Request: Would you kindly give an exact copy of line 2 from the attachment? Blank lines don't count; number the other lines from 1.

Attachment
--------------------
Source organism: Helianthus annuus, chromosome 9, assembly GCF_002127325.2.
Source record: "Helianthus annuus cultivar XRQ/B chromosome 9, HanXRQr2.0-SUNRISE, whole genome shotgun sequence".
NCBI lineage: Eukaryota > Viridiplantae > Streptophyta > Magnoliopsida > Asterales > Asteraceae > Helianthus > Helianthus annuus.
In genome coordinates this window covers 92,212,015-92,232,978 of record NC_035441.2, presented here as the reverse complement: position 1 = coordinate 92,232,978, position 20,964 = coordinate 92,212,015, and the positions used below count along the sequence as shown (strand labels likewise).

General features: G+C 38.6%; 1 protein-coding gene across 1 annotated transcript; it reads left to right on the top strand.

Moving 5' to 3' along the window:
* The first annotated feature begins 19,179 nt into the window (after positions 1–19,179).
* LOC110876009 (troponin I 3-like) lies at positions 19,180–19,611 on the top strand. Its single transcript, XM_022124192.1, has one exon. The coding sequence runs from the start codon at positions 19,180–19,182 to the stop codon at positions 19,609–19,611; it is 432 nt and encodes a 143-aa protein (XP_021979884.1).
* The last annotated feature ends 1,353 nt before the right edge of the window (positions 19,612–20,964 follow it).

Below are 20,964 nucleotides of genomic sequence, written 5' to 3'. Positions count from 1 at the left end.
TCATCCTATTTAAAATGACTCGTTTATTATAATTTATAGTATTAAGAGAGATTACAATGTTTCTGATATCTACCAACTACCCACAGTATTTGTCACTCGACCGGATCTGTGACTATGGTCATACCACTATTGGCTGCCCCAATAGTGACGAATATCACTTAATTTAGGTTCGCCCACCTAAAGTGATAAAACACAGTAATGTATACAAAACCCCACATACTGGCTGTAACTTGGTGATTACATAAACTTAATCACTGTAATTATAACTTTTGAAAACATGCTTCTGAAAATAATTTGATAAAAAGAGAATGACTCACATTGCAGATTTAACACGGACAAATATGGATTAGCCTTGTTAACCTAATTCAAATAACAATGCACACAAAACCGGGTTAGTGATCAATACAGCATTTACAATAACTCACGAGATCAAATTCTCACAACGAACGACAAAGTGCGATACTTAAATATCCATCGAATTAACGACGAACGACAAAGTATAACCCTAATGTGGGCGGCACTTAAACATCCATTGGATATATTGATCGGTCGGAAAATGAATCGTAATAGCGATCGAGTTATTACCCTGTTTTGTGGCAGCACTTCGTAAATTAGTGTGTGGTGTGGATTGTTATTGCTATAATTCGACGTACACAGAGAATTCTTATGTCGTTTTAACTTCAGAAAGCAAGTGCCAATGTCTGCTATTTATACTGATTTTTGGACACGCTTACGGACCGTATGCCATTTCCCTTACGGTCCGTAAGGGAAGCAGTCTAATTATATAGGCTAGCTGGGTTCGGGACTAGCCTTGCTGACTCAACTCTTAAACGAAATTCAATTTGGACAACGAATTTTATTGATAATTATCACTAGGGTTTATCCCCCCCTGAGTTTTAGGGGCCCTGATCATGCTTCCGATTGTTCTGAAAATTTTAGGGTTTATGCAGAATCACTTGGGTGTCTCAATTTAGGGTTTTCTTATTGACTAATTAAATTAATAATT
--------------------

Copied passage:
Source record: "Helianthus annuus cultivar XRQ/B chromosome 9, HanXRQr2.0-SUNRISE, whole genome shotgun sequence".